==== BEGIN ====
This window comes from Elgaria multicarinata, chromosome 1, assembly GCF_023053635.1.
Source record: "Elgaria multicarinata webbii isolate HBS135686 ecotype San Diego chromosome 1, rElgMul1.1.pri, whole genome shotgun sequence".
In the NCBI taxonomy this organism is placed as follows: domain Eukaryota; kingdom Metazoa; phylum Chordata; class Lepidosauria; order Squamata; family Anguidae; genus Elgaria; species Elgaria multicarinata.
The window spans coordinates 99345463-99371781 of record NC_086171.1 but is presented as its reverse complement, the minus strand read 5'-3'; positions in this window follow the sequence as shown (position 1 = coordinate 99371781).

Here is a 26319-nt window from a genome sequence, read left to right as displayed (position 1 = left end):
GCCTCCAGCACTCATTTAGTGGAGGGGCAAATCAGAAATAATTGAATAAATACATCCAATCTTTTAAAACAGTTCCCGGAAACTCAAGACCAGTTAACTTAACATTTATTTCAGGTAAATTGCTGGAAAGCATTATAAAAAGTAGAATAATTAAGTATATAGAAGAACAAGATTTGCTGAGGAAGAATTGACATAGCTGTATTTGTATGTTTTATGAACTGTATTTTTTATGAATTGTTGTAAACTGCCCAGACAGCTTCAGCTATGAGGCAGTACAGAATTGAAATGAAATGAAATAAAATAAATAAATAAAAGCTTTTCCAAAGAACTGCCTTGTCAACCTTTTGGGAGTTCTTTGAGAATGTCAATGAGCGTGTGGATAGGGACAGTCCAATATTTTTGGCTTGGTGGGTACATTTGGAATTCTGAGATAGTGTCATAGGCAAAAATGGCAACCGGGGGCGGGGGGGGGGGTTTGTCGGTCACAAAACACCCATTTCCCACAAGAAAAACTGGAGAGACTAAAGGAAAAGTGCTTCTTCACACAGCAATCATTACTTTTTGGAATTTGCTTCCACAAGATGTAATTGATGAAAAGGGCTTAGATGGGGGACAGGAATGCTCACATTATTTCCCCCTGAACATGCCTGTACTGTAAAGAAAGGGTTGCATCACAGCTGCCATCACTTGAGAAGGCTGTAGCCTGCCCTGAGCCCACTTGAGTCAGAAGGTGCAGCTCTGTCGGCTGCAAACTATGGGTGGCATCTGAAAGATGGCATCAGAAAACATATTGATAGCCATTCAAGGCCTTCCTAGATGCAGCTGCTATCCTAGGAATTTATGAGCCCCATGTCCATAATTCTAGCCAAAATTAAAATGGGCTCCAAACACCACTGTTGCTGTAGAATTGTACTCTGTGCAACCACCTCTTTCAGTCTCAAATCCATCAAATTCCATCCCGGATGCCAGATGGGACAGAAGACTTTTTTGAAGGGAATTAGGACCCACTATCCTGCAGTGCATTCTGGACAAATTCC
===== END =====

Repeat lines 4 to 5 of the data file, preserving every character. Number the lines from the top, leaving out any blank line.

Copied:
The window spans coordinates 99345463-99371781 of record NC_086171.1 but is presented as its reverse complement, the minus strand read 5'-3'; positions in this window follow the sequence as shown (position 1 = coordinate 99371781).

Here is a 26319-nt window from a genome sequence, read left to right as displayed (position 1 = left end):